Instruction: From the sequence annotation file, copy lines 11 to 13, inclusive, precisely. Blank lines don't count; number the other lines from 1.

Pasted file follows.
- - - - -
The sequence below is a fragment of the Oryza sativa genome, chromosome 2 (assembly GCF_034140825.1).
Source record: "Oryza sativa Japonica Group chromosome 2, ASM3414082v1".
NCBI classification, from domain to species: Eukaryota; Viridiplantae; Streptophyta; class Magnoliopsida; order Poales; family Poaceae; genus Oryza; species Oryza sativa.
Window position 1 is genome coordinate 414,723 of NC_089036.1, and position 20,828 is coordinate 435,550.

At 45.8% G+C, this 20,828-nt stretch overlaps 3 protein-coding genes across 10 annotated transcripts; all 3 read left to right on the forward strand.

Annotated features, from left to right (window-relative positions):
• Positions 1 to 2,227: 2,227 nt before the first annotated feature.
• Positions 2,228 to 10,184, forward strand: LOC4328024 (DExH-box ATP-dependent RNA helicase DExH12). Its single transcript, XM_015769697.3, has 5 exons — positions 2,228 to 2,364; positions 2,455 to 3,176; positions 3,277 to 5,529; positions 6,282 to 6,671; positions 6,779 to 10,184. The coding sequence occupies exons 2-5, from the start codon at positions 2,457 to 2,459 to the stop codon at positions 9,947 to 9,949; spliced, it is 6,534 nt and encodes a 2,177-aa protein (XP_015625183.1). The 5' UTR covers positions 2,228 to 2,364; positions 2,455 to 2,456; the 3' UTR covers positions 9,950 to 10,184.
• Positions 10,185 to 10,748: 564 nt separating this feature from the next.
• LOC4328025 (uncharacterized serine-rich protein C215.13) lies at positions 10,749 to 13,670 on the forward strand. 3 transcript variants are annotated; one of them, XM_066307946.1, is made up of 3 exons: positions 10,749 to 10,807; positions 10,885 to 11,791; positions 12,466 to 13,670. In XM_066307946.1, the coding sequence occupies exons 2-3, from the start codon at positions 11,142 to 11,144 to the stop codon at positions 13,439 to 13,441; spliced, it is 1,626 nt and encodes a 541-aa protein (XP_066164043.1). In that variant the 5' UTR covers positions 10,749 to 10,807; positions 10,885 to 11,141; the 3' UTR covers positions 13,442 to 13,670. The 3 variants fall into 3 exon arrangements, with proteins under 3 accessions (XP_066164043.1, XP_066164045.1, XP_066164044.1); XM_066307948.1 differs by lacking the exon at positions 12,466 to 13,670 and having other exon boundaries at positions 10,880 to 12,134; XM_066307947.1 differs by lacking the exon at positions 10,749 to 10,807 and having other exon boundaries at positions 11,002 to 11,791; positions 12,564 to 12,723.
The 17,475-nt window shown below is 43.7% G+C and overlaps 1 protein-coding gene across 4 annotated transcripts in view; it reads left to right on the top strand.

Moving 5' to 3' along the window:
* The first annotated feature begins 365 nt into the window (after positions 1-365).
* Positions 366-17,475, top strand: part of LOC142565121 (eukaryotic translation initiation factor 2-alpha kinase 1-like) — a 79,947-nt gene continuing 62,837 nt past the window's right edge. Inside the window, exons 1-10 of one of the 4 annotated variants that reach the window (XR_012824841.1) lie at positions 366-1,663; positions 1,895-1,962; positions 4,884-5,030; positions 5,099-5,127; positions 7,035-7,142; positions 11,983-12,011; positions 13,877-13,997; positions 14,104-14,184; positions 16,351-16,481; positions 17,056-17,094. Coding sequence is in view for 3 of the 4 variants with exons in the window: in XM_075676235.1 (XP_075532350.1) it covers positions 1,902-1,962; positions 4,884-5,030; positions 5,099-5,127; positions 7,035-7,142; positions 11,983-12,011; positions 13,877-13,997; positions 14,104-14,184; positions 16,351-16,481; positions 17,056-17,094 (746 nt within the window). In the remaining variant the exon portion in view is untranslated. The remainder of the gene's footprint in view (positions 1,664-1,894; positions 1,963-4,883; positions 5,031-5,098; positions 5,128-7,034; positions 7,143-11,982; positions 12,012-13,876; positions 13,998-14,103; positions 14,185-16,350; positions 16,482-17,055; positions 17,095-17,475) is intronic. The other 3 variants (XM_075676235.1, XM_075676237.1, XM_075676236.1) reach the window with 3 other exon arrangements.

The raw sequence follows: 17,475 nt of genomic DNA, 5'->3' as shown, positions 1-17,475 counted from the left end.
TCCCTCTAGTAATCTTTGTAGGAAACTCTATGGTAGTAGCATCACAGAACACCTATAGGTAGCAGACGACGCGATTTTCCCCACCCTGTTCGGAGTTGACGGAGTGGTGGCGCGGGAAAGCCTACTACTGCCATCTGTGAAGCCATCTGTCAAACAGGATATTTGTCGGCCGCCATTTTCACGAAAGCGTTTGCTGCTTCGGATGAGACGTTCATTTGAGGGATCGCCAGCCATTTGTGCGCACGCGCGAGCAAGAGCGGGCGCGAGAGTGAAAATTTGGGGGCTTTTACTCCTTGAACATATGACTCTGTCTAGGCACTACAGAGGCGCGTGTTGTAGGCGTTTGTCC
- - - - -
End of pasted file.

The 17,475-nt window shown below is 43.7% G+C and overlaps 1 protein-coding gene across 4 annotated transcripts in view; it reads left to right on the top strand.

Moving 5' to 3' along the window:
* The first annotated feature begins 365 nt into the window (after positions 1-365).